1800 046 240
to contact our Paddington Store
Looking for another store?

Smoke And Bone Trilogy by Laini Taylor

Reviewed by Tara -Berkelouw Hornsby


Laini Taylor is an American novelist whose career began with 2004’s ‘The Drowned’ in which she refined her signature style – a perfect mixture of fantastical folklore, old-world sensibilities and gothic themes. She was a National Book Award finalist in 2009 for ‘Lips Touch: Three Times’. Her latest novel is the highly-anticipated conclusion to her ‘Smoke and Bone’ trilogy, ‘Dreams of Gods and Monsters’.

An epic tale of Romeo & Juliet proportions set in a well-developed and beautifully written world. Karou is an art student in Prague, who also just happens to have a band of would-be monsters for a family. Art student by day, tooth-collector by night. She has always wondered what the purpose of her courier-work was, but when mysterious forces begin to threaten her world, she is thrown into the deep-end of an other-worldy war between ‘devils’ and ‘angels’. This was just the beginning of the ‘Smoke and Bone’ trilogy.

The thrilling third [and final] instalment sees the fate of both Eretz [the parallel world the devils and angels inhabit] and Earth at stake. The finale delivers everything you wanted as a reader, and more importantly, Taylor concludes all threads. Throughout the trilogy, Taylor has seamlessly weaved ancient and modern folklore to create an original and intriguing world. At once, laugh-out-loud funny and heart-achingly beautiful at the next. Taylor’s characters are well-developed and Karou is a commanding lead.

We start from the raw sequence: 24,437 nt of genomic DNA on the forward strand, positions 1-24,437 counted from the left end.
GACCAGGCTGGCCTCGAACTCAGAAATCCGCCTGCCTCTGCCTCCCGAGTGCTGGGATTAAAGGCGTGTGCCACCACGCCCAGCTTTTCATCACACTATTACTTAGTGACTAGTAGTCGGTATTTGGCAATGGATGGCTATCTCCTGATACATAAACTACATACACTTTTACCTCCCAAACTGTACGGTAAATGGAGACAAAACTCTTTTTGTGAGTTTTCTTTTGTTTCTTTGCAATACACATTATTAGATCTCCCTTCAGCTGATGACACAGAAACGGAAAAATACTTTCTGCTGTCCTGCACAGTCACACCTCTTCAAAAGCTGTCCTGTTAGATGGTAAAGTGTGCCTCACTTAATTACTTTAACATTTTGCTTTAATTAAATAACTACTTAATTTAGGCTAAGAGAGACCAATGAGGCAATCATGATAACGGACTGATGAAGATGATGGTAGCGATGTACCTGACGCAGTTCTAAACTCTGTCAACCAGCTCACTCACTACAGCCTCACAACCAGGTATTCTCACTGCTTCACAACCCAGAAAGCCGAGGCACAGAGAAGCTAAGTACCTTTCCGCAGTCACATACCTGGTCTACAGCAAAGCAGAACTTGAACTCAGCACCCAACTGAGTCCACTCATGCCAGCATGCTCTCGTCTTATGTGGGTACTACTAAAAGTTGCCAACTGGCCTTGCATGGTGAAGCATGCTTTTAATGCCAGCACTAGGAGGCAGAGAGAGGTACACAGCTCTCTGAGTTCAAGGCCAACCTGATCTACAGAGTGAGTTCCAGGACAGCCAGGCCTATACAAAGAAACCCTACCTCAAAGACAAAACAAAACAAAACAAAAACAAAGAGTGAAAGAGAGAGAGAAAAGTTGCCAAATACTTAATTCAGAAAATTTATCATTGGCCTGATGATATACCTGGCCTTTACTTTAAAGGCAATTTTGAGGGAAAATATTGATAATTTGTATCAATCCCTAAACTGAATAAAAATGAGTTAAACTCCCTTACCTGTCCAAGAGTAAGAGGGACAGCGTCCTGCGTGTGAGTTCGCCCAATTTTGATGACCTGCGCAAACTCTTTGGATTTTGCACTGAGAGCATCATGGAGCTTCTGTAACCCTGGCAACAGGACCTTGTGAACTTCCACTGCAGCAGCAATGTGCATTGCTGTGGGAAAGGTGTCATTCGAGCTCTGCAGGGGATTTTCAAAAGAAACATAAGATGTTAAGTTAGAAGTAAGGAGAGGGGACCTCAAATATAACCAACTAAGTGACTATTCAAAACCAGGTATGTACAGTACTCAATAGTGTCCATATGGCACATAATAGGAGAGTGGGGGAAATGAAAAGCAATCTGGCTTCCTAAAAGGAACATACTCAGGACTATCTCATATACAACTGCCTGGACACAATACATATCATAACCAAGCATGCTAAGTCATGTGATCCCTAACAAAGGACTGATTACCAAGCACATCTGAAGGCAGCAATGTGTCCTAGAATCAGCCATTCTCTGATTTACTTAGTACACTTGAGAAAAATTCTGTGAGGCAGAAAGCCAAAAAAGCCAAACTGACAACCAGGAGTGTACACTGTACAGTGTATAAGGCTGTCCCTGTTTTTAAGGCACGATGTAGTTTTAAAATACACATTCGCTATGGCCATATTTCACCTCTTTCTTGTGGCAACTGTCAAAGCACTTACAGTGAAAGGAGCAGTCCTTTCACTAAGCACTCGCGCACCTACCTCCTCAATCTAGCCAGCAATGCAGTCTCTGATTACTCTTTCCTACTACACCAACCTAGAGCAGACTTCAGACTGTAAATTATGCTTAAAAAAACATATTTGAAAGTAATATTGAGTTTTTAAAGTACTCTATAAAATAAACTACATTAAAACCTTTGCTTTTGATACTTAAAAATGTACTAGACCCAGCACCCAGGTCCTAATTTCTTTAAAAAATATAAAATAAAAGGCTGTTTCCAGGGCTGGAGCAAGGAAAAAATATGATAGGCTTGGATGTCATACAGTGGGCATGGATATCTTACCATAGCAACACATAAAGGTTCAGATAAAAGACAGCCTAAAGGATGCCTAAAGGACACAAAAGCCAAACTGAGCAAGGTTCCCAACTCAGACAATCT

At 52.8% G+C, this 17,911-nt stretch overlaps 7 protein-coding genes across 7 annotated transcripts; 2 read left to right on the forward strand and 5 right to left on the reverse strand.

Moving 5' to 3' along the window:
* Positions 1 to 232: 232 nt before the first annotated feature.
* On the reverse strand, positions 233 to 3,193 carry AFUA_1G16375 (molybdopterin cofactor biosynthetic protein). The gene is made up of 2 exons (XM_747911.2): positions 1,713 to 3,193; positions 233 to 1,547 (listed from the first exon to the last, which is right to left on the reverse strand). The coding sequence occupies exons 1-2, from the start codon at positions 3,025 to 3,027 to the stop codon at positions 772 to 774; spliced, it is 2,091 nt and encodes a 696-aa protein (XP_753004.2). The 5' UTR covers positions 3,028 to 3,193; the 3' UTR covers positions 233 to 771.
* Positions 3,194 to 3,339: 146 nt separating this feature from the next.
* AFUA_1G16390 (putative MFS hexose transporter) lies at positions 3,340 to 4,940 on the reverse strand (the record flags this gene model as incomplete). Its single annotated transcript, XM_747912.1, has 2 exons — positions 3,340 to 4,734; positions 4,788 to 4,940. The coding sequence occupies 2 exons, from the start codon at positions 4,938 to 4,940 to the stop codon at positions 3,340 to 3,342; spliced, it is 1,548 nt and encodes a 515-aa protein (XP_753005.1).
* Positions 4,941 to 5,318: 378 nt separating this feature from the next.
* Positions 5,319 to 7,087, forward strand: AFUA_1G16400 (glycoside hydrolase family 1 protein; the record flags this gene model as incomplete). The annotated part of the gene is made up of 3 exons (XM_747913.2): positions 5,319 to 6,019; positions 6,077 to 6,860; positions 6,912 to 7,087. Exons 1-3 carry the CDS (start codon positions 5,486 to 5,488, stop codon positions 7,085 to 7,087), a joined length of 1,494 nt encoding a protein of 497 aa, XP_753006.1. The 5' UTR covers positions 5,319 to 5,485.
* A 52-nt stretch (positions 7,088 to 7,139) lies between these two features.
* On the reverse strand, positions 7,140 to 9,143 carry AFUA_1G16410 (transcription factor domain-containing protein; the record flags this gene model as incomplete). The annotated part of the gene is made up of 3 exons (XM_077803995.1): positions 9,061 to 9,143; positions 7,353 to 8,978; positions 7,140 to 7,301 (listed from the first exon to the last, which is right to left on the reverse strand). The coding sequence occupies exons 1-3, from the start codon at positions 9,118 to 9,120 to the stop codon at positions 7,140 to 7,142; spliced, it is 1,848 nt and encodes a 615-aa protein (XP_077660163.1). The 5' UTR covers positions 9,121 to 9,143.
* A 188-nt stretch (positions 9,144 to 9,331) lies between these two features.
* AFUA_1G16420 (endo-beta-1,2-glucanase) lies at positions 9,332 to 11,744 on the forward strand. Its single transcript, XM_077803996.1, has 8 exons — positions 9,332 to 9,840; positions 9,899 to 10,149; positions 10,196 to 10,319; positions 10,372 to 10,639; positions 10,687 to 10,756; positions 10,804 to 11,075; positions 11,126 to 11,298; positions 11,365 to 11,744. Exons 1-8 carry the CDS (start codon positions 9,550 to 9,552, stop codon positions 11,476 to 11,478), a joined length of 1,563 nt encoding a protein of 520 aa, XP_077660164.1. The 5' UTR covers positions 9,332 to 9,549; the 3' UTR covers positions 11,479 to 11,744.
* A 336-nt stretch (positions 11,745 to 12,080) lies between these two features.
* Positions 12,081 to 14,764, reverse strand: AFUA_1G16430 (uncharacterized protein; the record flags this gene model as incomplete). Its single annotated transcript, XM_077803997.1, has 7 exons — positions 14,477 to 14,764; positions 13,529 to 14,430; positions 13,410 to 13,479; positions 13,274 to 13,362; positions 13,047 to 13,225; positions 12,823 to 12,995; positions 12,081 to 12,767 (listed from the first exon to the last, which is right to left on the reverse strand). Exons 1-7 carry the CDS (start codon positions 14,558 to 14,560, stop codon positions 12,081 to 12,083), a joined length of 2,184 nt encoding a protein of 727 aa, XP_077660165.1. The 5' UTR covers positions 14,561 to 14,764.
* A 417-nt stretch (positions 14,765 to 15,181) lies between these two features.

Will appeal to paranormal and fantasy romance fans. A definite must-read for fans of ‘The Mortal Instruments’ (Cassandra Clare) and Susan Ee’s  ‘Angelfall’ trilogy. Twilight readers could be taken with ‘Smoke and Bone’ , though the world is far more developed. To her credit, Taylor handles the load of information expertly, revealing details and history lightly and unobtrusively. The first book in the series, ‘Daughter of Smoke and Bone’ is set to be adapted for the screen by director Michael Gracey and screenwriter Stuart Beattie.

Highly recommended!

Please continue the discussion below

blog comments powered by Disqus

Related store

Like this review?